A Gaucho Novel for the Twenty-First Century
- By Manuela Borzone
(A Review of Gabriela Cabezón Cámara's The Adventures of China Iron, translated by Fiona Mackintosh and Iona Macintyre. Charco Press, 2020)
Back in February, the International Booker Prize, which recognizes the best novel translated into English published in the UK or Ireland, announced its longlist of novels competing for this year’s award. The list included The Adventures of China Iron, written by the Argentinian Gabriela Cabezón Cámara in 2016 and translated by Fiona Mackintosh and Iona Macintyre. In April, as the world came to a grinding halt, The Adventures made it onto the shortlist. Like many other events this year, the announcement of the winner, which usually takes place in May, has been postponed for the time being — terrible for the hopeful author and translators but excellent for me, as it gives me a chance to review the novel in more detail.
The Adventures of China Iron is Cabezón Cámara’s third novel to be translated into English and published by Charco Press. Described by Argentinian journalists as a “queer road movie,” the novel takes place sometime between 1872 and 1876 and is the personal narration of China Josephine Star Iron, or China Iron for short. China is a young orphan who embarks on a journey of self-discovery after spending most of her childhood as a servant and, later, getting married against her will. Allied with Liz, a Scottish traveler, a young man named Rosa, and Estreya, her dog, China traverses the Pampas plains, a movement through space that is emotional and utopian as well as physical. As the group searches for a place to live happily and peacefully, China builds her own family, outside the expectations of the newly established liberal state.
Infused with multilingual expressions and passages in English, Guaraní, and Mapuche, the novel blends narratives of frontier life, nature exploration, and scientific discovery — rich genres in Argentina — with a contemporary critique of the presumed universality of the nineteenth-century ideas of nation and national literature. Readers will marvel at how the translators managed to turn the historic, cultural, literary, and linguistic challenges presented by the novel into timely opportunities for dialogue. In particular, the underside of British scientific discourse is revealed through the interactions among characters enamored with, yet also distrustful of the settler-colonial project.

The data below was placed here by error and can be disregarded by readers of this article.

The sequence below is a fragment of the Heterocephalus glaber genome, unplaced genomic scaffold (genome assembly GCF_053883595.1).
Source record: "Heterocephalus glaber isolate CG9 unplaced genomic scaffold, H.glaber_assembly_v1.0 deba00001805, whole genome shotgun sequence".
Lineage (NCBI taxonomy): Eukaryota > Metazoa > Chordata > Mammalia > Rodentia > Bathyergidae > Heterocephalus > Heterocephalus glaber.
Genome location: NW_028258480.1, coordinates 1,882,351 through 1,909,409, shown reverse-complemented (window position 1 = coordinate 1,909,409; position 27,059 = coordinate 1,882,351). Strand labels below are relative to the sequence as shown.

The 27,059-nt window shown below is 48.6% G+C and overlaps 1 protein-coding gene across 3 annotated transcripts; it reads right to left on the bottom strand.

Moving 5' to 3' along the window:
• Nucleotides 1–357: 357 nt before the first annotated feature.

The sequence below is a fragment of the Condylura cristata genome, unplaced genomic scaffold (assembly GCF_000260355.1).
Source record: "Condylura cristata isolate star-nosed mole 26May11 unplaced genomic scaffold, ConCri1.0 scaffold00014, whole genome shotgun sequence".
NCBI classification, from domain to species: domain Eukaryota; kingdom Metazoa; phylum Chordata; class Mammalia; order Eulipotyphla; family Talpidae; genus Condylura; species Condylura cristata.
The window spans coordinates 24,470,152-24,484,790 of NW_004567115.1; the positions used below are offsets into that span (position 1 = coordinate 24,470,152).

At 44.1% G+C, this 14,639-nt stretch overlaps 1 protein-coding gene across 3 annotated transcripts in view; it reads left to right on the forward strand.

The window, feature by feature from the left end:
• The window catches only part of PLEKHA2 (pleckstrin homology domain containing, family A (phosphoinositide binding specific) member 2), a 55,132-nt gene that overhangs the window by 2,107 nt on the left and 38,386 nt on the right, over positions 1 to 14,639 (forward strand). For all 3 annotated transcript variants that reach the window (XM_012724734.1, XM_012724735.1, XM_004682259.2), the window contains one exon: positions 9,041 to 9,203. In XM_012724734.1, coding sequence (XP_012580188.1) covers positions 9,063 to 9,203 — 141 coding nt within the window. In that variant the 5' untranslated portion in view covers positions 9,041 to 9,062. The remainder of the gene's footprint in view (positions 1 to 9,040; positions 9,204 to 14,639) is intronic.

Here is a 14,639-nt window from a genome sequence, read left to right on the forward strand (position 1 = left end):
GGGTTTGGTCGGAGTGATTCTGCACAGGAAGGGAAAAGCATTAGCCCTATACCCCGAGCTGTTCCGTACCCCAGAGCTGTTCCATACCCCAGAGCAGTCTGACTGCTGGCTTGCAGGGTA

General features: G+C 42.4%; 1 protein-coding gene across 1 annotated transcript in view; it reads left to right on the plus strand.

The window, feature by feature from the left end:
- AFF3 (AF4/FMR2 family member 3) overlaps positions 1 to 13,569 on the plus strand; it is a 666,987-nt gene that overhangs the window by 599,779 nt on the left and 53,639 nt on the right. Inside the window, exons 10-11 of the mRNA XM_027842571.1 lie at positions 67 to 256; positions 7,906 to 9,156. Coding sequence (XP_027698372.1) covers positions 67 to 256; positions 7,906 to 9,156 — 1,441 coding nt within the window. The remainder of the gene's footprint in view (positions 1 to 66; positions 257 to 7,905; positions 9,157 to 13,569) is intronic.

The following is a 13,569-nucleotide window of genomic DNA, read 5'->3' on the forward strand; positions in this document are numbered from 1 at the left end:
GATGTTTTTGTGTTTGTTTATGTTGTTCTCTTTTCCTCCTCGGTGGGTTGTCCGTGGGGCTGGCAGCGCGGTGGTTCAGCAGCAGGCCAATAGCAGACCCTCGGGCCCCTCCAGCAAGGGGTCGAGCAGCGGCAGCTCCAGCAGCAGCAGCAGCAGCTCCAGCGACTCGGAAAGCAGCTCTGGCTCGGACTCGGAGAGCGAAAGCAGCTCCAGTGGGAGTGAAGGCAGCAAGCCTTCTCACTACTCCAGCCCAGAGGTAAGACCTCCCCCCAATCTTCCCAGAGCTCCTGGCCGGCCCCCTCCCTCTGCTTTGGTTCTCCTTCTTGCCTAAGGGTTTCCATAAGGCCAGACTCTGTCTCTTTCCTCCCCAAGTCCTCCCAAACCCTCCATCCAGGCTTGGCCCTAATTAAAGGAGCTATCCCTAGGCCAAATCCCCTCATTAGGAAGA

Prior to the Adventures, China existed only as an obscure and voiceless character in one of the classic adventure narratives from the Argentinian literary canon. China’s last name, Iron, translates to “fierro” in Spanish. And China Fierro is the wife of Argentina’s most famous literary outlaw: the gaucho Martín Fierro, the main character in the long narrative poem Martín Fierro, written by José Hernández between 1872 and 1876. In the years since the poem’s publication, Martín Fierro’s adventures and voice have become an iconic symbol of national identity in the genre of gauchesca literature. Other mythical gaucho narratives, such as Juan Moreira (1879) by Eduardo Gutiérrez and Don Segundo Sombra (1926) by Ricardo Güiraldes, built on Martín Fierro’s foundation, amplifying the gaucho archetype and canonizing frontier tropes for generations of Argentinian readers. Despite the fictional and literary fame of Martín Fierro, in her husband's poem, China only appears in a handful of times. In fact, the word “china” was commonly used to refer to all gaucho and indigenous women in nineteenth-century Argentina, thereby erasing the individuality and inner lives of historical women as well as their fictional counterparts. The Adventures of China Iron builds on this foundational fiction and, in doing so, creates space for other voices within the fabric of Argentinian literature: while Martín Fierro imagined the Argentinian liberal state in the late-nineteenth century, China Iron reimagines Martín Fierro’s nineteenth-century moment, offering an alternative to contemporary readers.